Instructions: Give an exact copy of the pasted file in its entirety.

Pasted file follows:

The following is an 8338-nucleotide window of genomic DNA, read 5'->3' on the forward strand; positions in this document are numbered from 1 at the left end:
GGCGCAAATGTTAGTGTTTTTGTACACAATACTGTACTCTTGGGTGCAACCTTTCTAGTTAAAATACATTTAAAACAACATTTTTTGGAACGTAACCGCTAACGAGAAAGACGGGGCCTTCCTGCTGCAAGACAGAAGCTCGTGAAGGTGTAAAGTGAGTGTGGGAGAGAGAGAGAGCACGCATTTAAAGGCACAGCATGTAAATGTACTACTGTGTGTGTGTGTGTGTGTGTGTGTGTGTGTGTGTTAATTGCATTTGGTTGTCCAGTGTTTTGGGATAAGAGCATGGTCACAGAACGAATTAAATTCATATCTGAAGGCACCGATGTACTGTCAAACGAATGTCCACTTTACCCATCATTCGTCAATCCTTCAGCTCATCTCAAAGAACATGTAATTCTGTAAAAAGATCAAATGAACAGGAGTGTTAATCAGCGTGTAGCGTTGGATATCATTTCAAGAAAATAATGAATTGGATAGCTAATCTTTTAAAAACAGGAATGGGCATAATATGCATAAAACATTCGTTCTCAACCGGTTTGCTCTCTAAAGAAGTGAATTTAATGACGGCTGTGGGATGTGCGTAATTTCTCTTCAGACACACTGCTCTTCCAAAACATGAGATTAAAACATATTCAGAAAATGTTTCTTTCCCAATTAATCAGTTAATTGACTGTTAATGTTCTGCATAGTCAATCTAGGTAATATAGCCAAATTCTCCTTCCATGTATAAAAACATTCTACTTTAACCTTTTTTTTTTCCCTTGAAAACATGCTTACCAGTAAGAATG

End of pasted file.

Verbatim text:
The following is an 8338-nucleotide window of genomic DNA, read 5'->3' on the forward strand; positions in this document are numbered from 1 at the left end:
GGCGCAAATGTTAGTGTTTTTGTACACAATACTGTACTCTTGGGTGCAACCTTTCTAGTTAAAATACATTTAAAACAACATTTTTTGGAACGTAACCGCTAACGAGAAAGACGGGGCCTTCCTGCTGCAAGACAGAAGCTCGTGAAGGTGTAAAGTGAGTGTGGGAGAGAGAGAGAGCACGCATTTAAAGGCACAGCATGTAAATGTACTACTGTGTGTGTGTGTGTGTGTGTGTGTGTGTGTGTGTTAATTGCATTTGGTTGTCCAGTGTTTTGGGATAAGAGCATGGTCACAGAACGAATTAAATTCATATCTGAAGGCACCGATGTACTGTCAAACGAATGTCCACTTTACCCATCATTCGTCAATCCTTCAGCTCATCTCAAAGAACATGTAATTCTGTAAAAAGATCAAATGAACAGGAGTGTTAATCAGCGTGTAGCGTTGGATATCATTTCAAGAAAATAATGAATTGGATAGCTAATCTTTTAAAAACAGGAATGGGCATAATATGCATAAAACATTCGTTCTCAACCGGTTTGCTCTCTAAAGAAGTGAATTTAATGACGGCTGTGGGATGTGCGTAATTTCTCTTCAGACACACTGCTCTTCCAAAACATGAGATTAAAACATATTCAGAAAATGTTTCTTTCCCAATTAATCAGTTAATTGACTGTTAATGTTCTGCATAGTCAATCTAGGTAATATAGCCAAATTCTCCTTCCATGTATAAAAACATTCTACTTTAACCTTTTTTTTTTCCCTTGAAAACATGCTTACCAGTAAGAATG